Creating a Selfie Solely with Code

When I first started learning markup, I couldn’t imagine myself doing this.

As a part of my Creative Coding class at NYU Tandon’s Integrated Digital Media program, my task for the first week was to draw a selfie entirely with code. Back when I was an undergrad learning basic markup languages like HTML and CSS, I definitely couldn’t imagine myself taking on a task like this. When I was brainstorming the composition for this odd little piece of digital art, I had two goals in mind.

The first: since the prompt was to create a selfie with code, I felt like I needed some kind of cell phone framework. When I think of selfies, I think of posing in a slightly embarrassing way and smiling.

The second: as something of a graphic designer, I wanted to make some visually appealing. I knew it was going to be a bit harder than picking up a pen tablet and doodling in PhotoShop, but I didn’t want to throw my visual sensibilities into the wind.

Without further ado, here’s a full look at the selfie.

Coded Illustration by Author

And of course…the 181 lines of code it took to create it. If you’d like to have a peek at every line that went into that graphic, it’s all there in the p5.js editor. I started with a dark line art in the first iteration, but I ended up feeling like that was a little too jarring. I kept tinkering with all the different coded elements to get a soothing pastel palette throughout.

I went through a significant amount of trial and error when writing the code behind this little graphic with p5.js. Though I dabble with markup languages, I’m a writer at heart. As a writer, I always try to approach a challenge by researching first.

Screenshot of Code by Author

I started by doing outside research, watching tutorials, and reading through the Make: Getting Started with p5.js book.

The mathematical backbone of the language threw me for a loop at first; words are my friends, but numbers typically are not.

Regardless, I decided to try and build a selfie by layering simple shapes and combining pastel colors for a simple coded illustration.

I even braved a bit of pi to create the curved lines with p5.js’ arc function. Here’s a little snippet of the code that creates the “line art” of my face.

Though I’m far from being a mathematician, I was able to work with the coordinates, tinker with that fearsome slice of pi, and get the lines working.

I feel like I’ll need to practice with the language a bit more before I have a really solid grasp on how to manipulate these functions efficiently, but I think I’m on my way.

Though I’m working with code, I’m still thinking like a regular digital artist.

Screenshot of Code by Author

I’m still getting the hang of the looping nature of p5.js and how proper layering works in the language. Since I’m still getting the feel for how best to organize my code, I fell back on working like a digital artist.

For me, that essentially meant… playing pretend like I was just making layers in PhotoShop or Paint Tool Sai.

I can’t say yet if this is an ideal system for organizing code, but it was a serviceable way to put together this first project.

One thing I learned fast doing complicated illustrations with detailed line arts is the importance of naming your layers.

It’s something that a lot of digital artists I know don’t bother doing, but if I’m doing a big illustration, I’ll easily end up 200 to 300 layers in PhotoShop.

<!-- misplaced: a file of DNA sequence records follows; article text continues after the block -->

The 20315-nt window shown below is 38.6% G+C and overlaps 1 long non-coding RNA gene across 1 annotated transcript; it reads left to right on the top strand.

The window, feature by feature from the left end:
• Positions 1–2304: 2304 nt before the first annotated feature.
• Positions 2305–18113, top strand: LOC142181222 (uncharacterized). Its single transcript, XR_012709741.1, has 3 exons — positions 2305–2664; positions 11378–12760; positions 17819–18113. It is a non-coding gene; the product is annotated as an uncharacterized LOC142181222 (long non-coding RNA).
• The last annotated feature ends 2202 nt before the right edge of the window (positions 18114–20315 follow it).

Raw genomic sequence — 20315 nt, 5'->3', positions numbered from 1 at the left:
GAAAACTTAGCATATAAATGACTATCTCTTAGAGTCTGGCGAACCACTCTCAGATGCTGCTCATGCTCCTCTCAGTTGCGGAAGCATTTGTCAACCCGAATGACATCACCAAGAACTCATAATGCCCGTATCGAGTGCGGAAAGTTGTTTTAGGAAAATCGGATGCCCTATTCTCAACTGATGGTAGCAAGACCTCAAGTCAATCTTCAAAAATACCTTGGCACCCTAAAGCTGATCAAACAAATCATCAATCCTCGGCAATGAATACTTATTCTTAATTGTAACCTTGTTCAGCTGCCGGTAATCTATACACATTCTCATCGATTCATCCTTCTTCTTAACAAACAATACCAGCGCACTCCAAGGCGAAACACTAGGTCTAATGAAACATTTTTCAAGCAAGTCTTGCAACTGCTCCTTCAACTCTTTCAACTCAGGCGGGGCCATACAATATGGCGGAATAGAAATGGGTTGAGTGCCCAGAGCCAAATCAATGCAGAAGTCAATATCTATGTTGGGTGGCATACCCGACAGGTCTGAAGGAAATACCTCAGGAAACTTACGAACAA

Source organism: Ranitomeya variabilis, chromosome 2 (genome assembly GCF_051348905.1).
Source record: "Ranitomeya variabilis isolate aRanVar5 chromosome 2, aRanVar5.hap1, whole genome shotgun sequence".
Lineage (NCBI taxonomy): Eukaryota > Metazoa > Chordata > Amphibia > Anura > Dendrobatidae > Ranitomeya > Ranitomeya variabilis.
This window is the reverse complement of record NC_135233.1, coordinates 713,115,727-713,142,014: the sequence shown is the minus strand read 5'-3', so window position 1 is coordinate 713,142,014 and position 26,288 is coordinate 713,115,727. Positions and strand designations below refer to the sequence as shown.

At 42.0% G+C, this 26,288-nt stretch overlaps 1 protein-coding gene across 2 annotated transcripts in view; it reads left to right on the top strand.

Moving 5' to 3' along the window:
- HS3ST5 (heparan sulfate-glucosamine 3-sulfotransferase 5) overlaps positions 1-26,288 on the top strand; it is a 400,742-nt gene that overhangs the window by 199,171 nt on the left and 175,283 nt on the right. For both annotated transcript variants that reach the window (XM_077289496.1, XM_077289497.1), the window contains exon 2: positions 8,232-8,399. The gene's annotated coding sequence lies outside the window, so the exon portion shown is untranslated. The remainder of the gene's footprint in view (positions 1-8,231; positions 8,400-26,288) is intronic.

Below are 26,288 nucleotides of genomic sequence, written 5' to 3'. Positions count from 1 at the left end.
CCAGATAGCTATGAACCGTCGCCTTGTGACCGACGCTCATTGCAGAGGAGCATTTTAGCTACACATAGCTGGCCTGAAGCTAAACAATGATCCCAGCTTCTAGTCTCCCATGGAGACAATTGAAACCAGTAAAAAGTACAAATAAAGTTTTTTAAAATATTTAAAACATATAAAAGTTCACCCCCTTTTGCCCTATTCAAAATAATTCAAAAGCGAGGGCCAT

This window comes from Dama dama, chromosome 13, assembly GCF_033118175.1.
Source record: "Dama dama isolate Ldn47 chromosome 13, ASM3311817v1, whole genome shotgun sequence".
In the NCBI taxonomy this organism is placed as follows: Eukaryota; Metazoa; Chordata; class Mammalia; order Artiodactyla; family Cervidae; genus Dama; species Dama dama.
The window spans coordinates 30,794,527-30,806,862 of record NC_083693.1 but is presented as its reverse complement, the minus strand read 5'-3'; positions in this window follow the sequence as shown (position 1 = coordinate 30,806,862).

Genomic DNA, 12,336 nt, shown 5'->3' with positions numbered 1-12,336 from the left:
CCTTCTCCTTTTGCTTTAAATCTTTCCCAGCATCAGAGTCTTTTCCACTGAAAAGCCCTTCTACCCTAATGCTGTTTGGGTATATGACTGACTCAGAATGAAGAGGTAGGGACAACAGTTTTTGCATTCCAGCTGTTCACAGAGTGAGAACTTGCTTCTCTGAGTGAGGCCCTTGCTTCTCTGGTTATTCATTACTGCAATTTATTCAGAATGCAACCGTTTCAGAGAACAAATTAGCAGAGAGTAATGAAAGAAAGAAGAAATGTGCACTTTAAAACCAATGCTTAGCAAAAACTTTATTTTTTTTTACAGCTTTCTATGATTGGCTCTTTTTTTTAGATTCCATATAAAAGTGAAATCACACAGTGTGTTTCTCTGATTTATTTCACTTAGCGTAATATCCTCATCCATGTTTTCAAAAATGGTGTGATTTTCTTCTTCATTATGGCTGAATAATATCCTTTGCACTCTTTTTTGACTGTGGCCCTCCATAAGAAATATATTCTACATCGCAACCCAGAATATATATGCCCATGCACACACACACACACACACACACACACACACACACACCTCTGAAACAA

After years of poor organization and never naming my layers, I realized how much time I could save on final edits if I just set myself up for success and named my layers as I made them.

I took that good habit from my experience drawing and named sections of my code accordingly. They’re not exactly “layers” in the literal PhotoShop sense, but it made it easy for me to go back and make changes.

Even when organizing things, I try to make it fun.

I’m notorious for ridiculous file names. While they’re silly, it’s better than the dread of every creative in the digital age: File_Final1, File_Final2, File_ReallyReallyFinal, File_SUPERFINAL, and endless similar iterations that just get incredibly confusing with each additional edit.

Screenshot of Code by Author

I like to throw some silly comments when I get deep into a project. This is probably something I’ll need to clean up when I’m doing more truly professional projects, but for now, I’ll have some fun slipping silly comments into my code.

The loop function did throw me for a loop.

One of my most triumphant (and silly) moments working on this piece was at the very end. The looping nature of p5.js gave me some trouble; I had color and stroke weight modifiers that were cycling in a way that disrupted the other parts of the illustration. A certain fill color modifier wanted to go wild and recolor other parts of the illustration. I found an absolutely terrible workaround.

Screenshot of Code by Author

The console was, quite understandably, rather upset with me. I watched a few other tutorials on YouTube (for where would we be without YouTube?) and when I was trying to learn how to import text into p5.js, I stumbled upon a glorious gem.

Screenshot of Code by Author

A simple command to stop the loop was all I needed. One simple line of code to resolve I problem I tinkered with for four days. It was a glorious moment and it felt great to overcome that bothersome little issue that prevented me from crossing the finish line.

All in all, though I do think I could make the illustration better with more practice, I feel like I did a fair bit of problem-solving and learned a decent amount of the basics. It’s a simple graphic with relatively simple code fueling it, but I’m eager to build on this foundation.

Writer and poet from Neptune. Instructional designer in NYC. Grad student at @NYUTandon studying Integrated Digital Media.

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